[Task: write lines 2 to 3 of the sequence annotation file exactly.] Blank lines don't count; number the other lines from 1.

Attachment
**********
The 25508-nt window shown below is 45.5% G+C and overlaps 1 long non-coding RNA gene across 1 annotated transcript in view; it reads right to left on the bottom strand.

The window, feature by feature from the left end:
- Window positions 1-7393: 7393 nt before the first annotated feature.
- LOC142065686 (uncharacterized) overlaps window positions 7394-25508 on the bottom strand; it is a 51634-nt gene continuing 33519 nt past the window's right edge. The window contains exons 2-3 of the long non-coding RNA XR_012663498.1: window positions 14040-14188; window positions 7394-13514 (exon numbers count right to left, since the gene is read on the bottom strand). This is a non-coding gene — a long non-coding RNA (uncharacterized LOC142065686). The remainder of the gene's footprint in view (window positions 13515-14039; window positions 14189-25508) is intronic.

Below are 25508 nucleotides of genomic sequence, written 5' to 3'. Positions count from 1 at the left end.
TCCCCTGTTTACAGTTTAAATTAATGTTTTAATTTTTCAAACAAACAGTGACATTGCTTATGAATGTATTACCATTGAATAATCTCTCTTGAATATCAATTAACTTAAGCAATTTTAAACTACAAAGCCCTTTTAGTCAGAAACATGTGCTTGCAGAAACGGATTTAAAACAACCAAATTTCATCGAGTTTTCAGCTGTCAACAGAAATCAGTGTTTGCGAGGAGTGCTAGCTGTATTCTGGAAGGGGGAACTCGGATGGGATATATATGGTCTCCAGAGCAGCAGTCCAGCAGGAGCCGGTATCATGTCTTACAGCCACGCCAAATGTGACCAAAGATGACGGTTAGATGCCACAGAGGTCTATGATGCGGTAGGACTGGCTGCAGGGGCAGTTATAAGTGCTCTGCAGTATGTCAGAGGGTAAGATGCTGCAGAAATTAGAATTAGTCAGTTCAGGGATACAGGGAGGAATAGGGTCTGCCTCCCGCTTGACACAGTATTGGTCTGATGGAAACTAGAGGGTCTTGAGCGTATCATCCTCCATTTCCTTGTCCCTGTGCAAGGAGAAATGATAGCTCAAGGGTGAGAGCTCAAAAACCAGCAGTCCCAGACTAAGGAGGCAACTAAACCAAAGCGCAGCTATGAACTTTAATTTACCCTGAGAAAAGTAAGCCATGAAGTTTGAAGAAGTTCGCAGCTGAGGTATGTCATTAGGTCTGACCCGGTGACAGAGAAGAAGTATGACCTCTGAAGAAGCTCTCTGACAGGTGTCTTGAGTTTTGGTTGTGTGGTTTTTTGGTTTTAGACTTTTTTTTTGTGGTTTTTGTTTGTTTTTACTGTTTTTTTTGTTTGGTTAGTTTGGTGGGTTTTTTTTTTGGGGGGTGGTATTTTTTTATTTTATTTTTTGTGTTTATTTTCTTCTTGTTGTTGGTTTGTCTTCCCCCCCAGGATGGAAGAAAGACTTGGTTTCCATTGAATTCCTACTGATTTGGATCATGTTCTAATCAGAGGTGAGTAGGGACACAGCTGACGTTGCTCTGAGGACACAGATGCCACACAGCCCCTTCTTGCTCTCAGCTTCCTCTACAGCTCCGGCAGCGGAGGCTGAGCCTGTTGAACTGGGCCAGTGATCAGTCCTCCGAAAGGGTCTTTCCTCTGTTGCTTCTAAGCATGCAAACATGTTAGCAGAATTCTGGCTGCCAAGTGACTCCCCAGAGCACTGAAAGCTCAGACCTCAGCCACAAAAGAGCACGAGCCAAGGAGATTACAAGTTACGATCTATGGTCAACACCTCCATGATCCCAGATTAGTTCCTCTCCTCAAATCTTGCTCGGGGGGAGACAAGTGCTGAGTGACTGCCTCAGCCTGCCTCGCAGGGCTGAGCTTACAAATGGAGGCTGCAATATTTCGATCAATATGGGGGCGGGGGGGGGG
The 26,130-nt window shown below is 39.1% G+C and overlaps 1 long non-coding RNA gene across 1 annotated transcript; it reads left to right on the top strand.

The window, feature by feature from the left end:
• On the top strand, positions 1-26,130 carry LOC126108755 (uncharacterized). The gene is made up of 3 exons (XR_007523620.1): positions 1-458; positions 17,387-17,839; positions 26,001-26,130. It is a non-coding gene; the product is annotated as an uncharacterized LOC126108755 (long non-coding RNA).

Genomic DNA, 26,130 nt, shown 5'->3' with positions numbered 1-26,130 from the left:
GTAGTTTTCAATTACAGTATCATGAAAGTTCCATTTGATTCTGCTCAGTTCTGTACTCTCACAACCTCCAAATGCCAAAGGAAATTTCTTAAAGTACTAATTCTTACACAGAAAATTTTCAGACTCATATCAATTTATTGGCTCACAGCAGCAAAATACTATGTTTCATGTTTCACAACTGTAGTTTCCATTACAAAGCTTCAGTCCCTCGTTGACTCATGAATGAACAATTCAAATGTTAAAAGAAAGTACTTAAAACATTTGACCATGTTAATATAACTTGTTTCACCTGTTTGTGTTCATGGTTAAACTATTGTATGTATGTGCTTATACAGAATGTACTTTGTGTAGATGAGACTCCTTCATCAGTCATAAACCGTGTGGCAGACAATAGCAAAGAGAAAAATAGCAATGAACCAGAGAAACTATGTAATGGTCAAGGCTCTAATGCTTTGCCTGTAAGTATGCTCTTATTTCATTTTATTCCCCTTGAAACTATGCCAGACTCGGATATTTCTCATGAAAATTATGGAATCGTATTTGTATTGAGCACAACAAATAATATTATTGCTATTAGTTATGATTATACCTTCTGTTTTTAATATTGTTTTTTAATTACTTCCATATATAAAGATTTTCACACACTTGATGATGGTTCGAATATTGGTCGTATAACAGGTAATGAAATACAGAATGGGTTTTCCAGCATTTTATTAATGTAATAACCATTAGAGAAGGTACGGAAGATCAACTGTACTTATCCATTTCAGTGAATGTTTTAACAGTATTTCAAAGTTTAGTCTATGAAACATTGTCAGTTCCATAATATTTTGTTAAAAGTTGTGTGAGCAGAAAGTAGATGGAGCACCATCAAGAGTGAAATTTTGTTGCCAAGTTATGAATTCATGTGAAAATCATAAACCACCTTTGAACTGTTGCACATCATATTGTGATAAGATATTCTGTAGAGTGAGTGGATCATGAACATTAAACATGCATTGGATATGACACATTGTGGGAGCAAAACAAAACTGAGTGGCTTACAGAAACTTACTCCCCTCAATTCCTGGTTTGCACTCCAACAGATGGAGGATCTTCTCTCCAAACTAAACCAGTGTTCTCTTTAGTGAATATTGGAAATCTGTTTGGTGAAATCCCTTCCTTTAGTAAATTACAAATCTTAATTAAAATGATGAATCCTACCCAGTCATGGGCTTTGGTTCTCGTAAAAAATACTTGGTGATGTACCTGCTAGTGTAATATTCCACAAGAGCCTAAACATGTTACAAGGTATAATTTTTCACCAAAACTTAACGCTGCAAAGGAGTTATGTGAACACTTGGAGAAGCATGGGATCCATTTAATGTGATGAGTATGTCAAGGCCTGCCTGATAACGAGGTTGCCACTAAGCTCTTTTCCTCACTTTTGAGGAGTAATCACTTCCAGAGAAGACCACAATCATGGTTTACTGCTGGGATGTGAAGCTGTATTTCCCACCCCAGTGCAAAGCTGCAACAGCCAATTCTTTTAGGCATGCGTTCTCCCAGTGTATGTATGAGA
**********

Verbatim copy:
The window, feature by feature from the left end:
- Window positions 1-7393: 7393 nt before the first annotated feature.